Bophuthatswana Coup of 1994.
The coup occurred in the former homeland between the days of 3 and 12 March 1994. The then President Lucas Mangope (see also Lucas Mangope), had refused to join negotiations for the new democratic dispensation being forged in South Africa, choosing to enter into alliances with right wing Afrikaner political bodies, such as the Conservative Party, and other homeland leaders in Kwazulu and the Ciskei.
His intransigence, and the general desire of the people of Bophuthatswana to become re-incorporated into South Africa, eventually triggered the coup. By February 1994, almost the entire civil service had gone on strike, including nurses and teachers. The Army and Police, which previously had been used as instruments of coercion by Mangope, felt the brunt of popular opposition and turned against the state, or what was left of it. Many of even Mangope's closest advisors, and cabinet ministers also deserted his cause.
Alarmed by the situation, Mangope, on March 8, called on the assistance of General Constand Viljoen, former head of South African Defence Force. At this time, he was leader of the Afrikaner Volksfront, (AVF) an ultra-Conservative political grouping. Viljoen agreed to defend Bophuthatswana's state buildings and certain individuals should they come under attack by members of the African National Congress (ANC), or any other parties or individuals supporting the re-incorporation. By March 10, the situation had worsened to the point that Mangope was advised to flee the capital Mmabatho, for his life. In effect a coup had taken place and there was nobody in control of the territory. Representatives of the Police Force delivered a memorandum to the South African Ambassador to Bophuthatswana demanding re-incorporation.
At this sensitive juncture however, the Afrikaner Weerstandbeweging (AWB), a militant right-wing movement under the leadership of Eugene Terre'Blanche (see also Ventersdorp), took it upon themselves to mount a "counter-coup". They spuriously claimed that Mangope had asked for their assistance, (which he had not), and joined the AVF's militia, refusing to obey the commands of its leaders, or to remove AWB insignia from their uniforms as agreed. They then proceeded to occupy key localities in Mmabatho, randomly shooting at civilians, with no strategic purpose in mind. While the AVF departed Mmabatho in an orderly fashion on March 11, the AWB remained. During these incidents close to 40 people were killed. What captured the imagination of the world's media and was seen by millions of people however, was the shooting of three wounded and defenceless AWB members, Alwyn Wolfaard, Nicolaas Fourie and Jacobus Uys, by a Bophuthatswana Police constable, Ontlametse Menyatsoe.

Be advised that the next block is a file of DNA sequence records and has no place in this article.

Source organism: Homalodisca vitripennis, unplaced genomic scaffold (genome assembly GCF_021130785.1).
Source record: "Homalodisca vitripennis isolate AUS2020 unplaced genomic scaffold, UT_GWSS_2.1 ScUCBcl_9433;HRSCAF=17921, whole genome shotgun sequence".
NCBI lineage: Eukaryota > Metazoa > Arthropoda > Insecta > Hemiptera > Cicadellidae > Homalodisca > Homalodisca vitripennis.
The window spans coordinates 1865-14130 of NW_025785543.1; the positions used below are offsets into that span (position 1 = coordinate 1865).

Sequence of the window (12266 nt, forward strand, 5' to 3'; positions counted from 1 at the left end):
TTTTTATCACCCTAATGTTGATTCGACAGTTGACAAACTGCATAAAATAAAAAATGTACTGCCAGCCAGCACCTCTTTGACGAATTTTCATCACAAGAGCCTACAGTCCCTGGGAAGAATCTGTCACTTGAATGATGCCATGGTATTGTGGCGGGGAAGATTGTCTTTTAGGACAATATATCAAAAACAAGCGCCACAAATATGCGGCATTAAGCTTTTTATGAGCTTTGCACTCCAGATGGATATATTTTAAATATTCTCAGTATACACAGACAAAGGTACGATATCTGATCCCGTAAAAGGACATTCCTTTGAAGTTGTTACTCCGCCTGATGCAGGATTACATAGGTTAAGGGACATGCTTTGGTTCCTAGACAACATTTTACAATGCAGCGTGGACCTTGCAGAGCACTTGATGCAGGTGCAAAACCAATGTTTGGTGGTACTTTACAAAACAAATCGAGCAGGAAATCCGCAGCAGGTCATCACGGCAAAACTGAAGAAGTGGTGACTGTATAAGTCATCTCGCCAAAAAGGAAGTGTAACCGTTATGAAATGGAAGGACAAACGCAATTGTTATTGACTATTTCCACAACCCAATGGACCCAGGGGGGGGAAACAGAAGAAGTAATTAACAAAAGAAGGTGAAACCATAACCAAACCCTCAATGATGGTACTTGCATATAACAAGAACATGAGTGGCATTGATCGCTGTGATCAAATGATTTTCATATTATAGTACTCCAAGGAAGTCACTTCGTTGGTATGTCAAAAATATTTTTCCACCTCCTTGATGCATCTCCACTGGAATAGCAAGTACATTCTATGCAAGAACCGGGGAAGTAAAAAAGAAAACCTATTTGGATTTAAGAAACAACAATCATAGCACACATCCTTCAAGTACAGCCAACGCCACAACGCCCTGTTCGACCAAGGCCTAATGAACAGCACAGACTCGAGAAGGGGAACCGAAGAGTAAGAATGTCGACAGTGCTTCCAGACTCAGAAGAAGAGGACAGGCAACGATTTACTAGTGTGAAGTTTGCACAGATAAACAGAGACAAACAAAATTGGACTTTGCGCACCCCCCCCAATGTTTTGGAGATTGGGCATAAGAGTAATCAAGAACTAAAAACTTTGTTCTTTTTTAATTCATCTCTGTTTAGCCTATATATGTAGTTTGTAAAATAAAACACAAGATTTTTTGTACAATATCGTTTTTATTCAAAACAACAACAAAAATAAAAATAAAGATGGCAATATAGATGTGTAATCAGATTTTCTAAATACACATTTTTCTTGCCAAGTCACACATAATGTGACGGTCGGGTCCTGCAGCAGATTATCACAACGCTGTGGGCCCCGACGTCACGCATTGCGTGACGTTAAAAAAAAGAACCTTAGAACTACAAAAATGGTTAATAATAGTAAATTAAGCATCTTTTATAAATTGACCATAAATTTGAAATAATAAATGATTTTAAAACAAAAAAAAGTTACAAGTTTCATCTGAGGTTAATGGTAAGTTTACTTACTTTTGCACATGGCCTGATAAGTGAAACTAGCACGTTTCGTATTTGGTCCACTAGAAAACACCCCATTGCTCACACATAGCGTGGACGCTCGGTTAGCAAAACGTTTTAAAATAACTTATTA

The South African Defence Force at this point stepped in to restore order, but not Mangope to power as it had done so six years previously. (See Bophuthatswana Coup of 1988). The running of affairs in the troubled homeland was taken over by a Joint Commission, and Bophuthatswana was no more. Menyatsoe was granted amnesty at the Truth and Reconciliation Commission in August 1999. A commemorative plaque was erected to those who died in the violence (numbering over a hundred) in Mmabatho in 2000.